More shattered than his bat that day, and nobody is talking about it much anymore. This is largely old news, having passed through nearly a month’s worth of twenty-four-hour news cycles.
An old story for a Cincinnati girl
It’s certainly old news to me: I’m from Cincinnati, home of Pete Rose, the team that lost to the 1919 Black…

May 3rd, 2003
Saved provides a smart critique of the evangelical teen subculture

I went to Saved , a new comedy about teenagers in a Christian high school expecting to get a few laughs at the expense of bible-based yokels. What I got instead was an entertaining, intelligent and surprisingly subtle teen comedy that pokes fun at the simplistic thinking and hypocrisy of white-suburban-conservative-evangelical culture.
Jena Malone plays Mary, a devout teen who accepted Jesus as her personal savior at the ripe old age of three. She attends the American Eagle Christian Academy a cliquish school where a towering billboard-esque icon of Jesus greets the students outside of the schoolhouse. Inside the classroom a picture of George W. Bush looms in the background while a buffoonish evangelical…

April 18th, 2003
Better Luck Tomorrow Brings Welcome Complexity to Asian America

With this film, it’s tempting, oh-so-tempting, to make the expected references to classic rock songs: “The Kids Are Alright.” “Teenage Wasteland.” “Another Brick in the Wall.”
But that’s not the world that spawned the kids of Justin Lin’s Better Luck Tomorrow . Set in the upper-middle class gated community suburbs of Orange County, the film draws from the best of the teen and (urban) gangster movie genres to offer something fresh: an edgy, well-made, even disturbing satire that’s equally Asian American and mainstream.
“Flip it and reverse it”On the teen front, one central and classic question the movie raises is: “Who…

April 15th, 2003
This Fast Track May Cause You to Stall

There is no question that the American entertainment industry has quite an influence on the American public. People interviewed by Jay Leno during his Jay Walking skit are perfect examples of how someone can know the names of all of the members of N*SYNC and the Back Street Boys but can’t name even one member of the Supreme Court .
The road to fame in Hollywood
The “industry” places an extremely high value on the entertainment world and it is difficult to escape the hype that goes along with the entertainment community. The Kennedy’s have often been referred to as American royalty but the American royalty for our generation seems more to be the members of the Hollywood elite, the A-list celebrities…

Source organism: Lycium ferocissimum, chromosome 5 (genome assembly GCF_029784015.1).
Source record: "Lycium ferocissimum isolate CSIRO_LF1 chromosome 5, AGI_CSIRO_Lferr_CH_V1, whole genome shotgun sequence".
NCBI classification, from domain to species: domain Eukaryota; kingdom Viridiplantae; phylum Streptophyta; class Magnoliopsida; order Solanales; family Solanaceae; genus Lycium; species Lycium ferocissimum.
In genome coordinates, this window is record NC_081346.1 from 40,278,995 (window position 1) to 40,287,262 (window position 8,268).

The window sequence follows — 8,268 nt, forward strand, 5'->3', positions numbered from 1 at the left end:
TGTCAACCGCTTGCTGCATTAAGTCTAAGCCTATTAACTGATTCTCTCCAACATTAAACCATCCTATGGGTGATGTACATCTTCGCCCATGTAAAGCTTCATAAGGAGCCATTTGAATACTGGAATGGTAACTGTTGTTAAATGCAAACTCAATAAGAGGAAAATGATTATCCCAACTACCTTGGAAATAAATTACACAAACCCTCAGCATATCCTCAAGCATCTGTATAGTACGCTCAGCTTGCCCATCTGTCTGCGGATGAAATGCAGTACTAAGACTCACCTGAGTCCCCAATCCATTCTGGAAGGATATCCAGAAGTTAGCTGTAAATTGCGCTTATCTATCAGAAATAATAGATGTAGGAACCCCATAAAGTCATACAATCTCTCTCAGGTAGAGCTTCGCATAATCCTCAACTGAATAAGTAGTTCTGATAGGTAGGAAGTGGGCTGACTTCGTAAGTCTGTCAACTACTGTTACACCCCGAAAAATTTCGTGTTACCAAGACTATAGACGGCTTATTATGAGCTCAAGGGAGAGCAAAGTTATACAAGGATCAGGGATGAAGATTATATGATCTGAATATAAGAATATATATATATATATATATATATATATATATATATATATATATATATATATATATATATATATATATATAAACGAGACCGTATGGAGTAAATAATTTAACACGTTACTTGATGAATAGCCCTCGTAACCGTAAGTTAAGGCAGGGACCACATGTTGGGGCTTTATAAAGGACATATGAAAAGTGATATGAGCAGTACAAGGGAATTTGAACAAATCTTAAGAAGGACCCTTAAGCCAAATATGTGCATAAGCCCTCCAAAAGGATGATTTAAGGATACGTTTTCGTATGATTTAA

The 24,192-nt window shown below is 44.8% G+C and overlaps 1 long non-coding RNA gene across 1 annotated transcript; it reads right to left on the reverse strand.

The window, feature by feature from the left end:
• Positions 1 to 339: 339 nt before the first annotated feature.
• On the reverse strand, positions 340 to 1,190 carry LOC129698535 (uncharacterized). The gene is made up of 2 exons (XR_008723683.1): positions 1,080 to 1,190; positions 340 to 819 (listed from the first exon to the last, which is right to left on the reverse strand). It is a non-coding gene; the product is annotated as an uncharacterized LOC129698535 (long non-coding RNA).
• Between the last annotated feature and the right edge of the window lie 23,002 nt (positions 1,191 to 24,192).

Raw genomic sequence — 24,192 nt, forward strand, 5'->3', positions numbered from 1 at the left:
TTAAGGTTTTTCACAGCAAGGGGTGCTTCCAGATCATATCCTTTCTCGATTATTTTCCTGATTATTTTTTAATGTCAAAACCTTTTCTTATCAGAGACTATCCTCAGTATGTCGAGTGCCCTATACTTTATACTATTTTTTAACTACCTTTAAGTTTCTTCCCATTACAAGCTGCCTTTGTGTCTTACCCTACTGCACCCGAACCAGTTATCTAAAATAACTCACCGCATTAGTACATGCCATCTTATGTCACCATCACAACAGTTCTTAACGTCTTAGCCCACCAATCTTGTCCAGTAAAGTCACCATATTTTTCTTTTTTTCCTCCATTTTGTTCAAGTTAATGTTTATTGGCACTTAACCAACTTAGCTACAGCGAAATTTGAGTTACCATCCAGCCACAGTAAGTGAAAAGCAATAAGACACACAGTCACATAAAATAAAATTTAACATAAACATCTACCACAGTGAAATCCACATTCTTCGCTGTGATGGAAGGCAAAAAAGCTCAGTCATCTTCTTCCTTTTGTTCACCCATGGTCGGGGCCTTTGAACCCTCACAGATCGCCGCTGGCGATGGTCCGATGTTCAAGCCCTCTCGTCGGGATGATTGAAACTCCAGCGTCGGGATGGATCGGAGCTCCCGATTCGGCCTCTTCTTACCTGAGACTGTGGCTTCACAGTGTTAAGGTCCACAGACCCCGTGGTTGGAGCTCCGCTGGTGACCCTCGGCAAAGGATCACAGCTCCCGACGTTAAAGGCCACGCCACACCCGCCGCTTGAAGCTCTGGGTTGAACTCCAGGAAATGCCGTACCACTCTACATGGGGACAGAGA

April 10th, 2003
Filesharing Isn't Unethical or Killing the Music Business

Lest we forget?
When the Cincinnati Bengals were in the 1988 Super Bowl (yes, really), a local radio station cobbled together rousing stadium anthems with such audio gems as “The Who-Dey Rap,” and the mix was broadcast every day at 5 p.m. “Get those tape recorders ready,” I remember the DJ saying. “?Welcome to the Jungle’ is coming up next.”
The Recording Industry Association of America, it seems, is now furious that technology has facilitated what teenagers have been doing quite harmlessly for years. Music fans are now freed from the ritual of standing next to the stereo, fingers on the play-record buttons, praying that the next song up will be “Walk of Life”?a…

April 9th, 2003
The Dull Ache of Addiction in Owning Mahowny

It’s the early 1980′s. Philip Seymour Hoffman is Dan Mahowny, a Toronto bank manager whose body is as soft and slow as his mind is sharp and quick. Mahowny moves through a geography of parking garages and offices and airplanes in grey-clad mediocrity. It’s not that he seems too kind to commit extraordinary crimes; he seems too dull.
But Mahowny, whose character is based on the actual story of Brian
Molony, manages to embezzle $10 million Canadian dollars. He invents clients and accounts that do not exist; he skims off the top of those that do. So we watch Mahowny whisper demands to his bookie over bank phone lines, and we watch him sweat as he fills out a bogus business loan. Lies make you hide, and…

April 9th, 2003
Mister Rogers Helped Us All to Grow Up

I was talking with my wife recently about how someone
we know shelters her children. She protects her children from the daily tragedies that she encounters and controversy never enters her home. If someone calls with a problem that needs immediate attention, and the children are nearby, she informs the person that she “can’t talk now, because ‘Susie’ is here.”
I mention this because I worry this does more harm than good. Children certainly don’t need to be exposed to all the horrors that we adults encounter. But children eventually need to know how to deal with tragedy. They need to be able to sort out feelings of sadness, pain, regret, guilt, and even the feelings that surround…